Face Challenges Confidently

226 Seagull Energy E & P, Inc. v. R.R. Comm’n of Tex.

Thursday, September 3rd, 2015

Richard F. Brown

The following is not a legal opinion. You should consult your attorney if the case may be of significance to you.
Seagull Energy E&P, Inc. v. Railroad Comm’n of Texas, 226 S.W.3d 383 (Tex. 2007) holds that a mineral owner’s property right to commingled oil or gas or both extends collectively to the commingled whole rather than separately to each commingled deposit. The Texas Railroad Commission’s (“Commission” ) field rules are not applied separately to each strata (or sand) in a commingled field, and an operator can prove an unconstitutional taking only by proving confiscation (drainage) from the reservoir as a whole, rather than from an individual, commingled sand.
“Commingling” occurs when one or more otherwise separate strata or accumulations of hydrocarbons are simultaneously produced through the same string of pipe in the wellbore. A “sand” in oil and gas usage loosely refers to an area known to contain oil or gas or both. “When sands are discontinuous, it is difficult to correlate the distinct zones throughout the area, meaning that a producer may be able to complete a well into a particular sand that its adjacent neighbors cannot and vice-versa.” Multiple sands might or might not be in communication and thus might or might not be a single reservoir. Sands which do not naturally communicate with each other may be treated as one reservoir when the Commission authorizes commingled production. Commingling may be beneficial by extending the life of sands too small to justify separate wells or whose pressure is too low to support extraction.
In this case, involving the Waskom (Cotton Valley) Field, there were twelve commingled sands, and a producer could complete a well in any number of sands found on its property. The field rules required 80 acres for one well and at least 1,320 feet between wells completed in or drilling to the same reservoir on the same lease.
Seagull Energy E&P, Inc. (“Seagull”) owned a 115.64-lease in the Waskom Field. Beneath Seagull’s lease were three vertically separate sands: the Stroud, the C, and the Taylor. Seagull completed one well into the C Sand in 1991, and in 2000, Seagull was granted a permit to complete a new well in all three sands. Because Seagull did not have sufficient acreage to support two wells, and because its two wells were only 1,200 feet apart, Seagull could not produce both wells without an exception to spacing and density rUles. Because concurrent production would violate the Waskom special field rules, Seagull shut-in the first well before production began from the new well. Although the new well was successfully completed in the Stroud and Taylor sands, it was not successfully completed in the C Sand. Seagull then sought a permit from the Commission to reopen the first well, so it could produce from the C Sand. The Commission denied the permit after concluding that Seagull was not entitled to an exception from the special field rules, because Seagull had not shown confiscation or drainage from the commingled reservoir as a whole.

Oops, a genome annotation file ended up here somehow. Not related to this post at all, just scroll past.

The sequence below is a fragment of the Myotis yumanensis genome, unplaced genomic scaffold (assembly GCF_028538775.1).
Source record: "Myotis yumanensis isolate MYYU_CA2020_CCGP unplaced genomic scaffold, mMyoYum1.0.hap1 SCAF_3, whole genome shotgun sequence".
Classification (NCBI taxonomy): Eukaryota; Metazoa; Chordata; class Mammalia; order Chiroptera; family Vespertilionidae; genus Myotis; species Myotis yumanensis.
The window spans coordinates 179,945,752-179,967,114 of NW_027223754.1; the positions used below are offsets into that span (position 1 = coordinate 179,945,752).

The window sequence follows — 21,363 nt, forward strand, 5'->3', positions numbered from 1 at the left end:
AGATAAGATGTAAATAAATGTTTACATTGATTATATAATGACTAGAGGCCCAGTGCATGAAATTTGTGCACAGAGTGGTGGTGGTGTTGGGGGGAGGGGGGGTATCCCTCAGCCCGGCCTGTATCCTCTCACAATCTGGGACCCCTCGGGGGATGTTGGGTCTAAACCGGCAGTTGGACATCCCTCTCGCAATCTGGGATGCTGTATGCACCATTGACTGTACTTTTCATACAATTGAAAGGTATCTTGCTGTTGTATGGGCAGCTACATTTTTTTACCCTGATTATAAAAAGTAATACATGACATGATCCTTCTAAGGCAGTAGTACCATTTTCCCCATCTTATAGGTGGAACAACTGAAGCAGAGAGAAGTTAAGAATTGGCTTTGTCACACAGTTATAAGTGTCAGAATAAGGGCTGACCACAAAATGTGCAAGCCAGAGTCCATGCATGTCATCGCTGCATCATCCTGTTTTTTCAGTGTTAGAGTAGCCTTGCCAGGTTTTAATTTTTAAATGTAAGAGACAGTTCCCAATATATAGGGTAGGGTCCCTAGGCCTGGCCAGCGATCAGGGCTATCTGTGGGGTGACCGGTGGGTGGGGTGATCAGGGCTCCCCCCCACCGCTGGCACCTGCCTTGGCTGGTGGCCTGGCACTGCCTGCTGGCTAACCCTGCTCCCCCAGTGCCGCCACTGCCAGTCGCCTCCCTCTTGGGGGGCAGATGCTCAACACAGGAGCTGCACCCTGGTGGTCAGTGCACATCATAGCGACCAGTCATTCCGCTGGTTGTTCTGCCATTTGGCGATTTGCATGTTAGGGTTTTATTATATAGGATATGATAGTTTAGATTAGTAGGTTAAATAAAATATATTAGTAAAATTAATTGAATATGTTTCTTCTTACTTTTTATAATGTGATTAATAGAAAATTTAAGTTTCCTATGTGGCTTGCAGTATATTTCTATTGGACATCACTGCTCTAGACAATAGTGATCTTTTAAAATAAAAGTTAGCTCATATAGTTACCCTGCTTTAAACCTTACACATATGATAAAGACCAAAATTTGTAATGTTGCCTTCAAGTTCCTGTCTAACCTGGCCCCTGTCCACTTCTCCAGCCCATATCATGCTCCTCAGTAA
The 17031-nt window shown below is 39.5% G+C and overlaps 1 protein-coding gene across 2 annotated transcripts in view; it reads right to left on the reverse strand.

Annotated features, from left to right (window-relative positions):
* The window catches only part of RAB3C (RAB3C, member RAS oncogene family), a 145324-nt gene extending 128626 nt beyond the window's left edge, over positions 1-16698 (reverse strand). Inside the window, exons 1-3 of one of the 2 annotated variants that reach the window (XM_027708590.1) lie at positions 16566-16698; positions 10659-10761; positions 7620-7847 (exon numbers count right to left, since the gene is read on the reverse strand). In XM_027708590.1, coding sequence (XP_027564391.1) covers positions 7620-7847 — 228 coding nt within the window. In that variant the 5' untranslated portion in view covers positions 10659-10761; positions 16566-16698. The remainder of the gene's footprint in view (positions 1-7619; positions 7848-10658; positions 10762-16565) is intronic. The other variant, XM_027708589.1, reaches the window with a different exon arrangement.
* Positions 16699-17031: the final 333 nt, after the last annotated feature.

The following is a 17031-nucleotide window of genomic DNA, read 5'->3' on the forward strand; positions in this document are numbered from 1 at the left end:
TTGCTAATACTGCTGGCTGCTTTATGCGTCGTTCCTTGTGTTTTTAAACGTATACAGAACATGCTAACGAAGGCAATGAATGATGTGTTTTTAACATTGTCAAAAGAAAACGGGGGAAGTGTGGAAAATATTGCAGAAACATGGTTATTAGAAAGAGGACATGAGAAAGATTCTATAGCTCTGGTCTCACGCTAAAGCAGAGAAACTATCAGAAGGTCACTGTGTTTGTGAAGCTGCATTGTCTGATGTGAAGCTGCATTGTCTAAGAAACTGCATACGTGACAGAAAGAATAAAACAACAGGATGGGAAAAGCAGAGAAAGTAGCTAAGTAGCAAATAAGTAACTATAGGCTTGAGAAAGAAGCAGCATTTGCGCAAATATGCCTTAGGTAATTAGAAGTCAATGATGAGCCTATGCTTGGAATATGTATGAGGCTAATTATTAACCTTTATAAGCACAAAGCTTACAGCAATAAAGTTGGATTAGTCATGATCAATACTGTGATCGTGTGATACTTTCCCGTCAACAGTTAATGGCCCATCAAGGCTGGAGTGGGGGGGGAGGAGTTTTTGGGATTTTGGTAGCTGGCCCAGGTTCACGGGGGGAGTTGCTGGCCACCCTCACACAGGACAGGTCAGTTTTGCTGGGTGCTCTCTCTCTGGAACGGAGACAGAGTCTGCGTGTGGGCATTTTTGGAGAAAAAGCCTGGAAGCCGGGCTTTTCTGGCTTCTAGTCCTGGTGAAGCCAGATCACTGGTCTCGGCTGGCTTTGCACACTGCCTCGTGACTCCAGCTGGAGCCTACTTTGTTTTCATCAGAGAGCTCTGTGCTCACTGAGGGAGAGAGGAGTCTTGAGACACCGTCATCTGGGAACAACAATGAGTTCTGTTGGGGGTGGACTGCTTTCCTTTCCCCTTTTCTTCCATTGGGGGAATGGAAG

Seagull argued that the Commission’s refusal to allow it to produce from the C Sand amounted to an unconstitutional taking of Seagull’s gas. Seagull claimed it had a vested property right in each gas deposit under its land. The Commission responded that there was not a taking because the three gas deposits were commingled into one common reservoir in which Seagull had a permitted and producing well. The confiscation must be from the whole reservoir, and not from an individual sand.
The issue was whether a property owner’s right to commingled oil and gas extends separately to each deposit or to the commingled whole. The court acknowledged that while a mineral owner has the right to its fair share of the minerals under its property, the right does not extend to specific oil and gas beneath the property. Based on the record before it, the court determined that the Commission’s actions did not amount to a taking, because Seagull failed to show that concurrent production from both wells was necessary to prevent drainage to the common reservoir.
The significance of the case is the holding that within a commingled field there can be no confiscatory taking unless there is a showing that there is drainage to the common reservoir. Proof of drainage of a particular sand within that reservoir will not suffice. The Commission may consider the commingled deposits as though they are one reservoir when regulating drilling and production in the commingled field.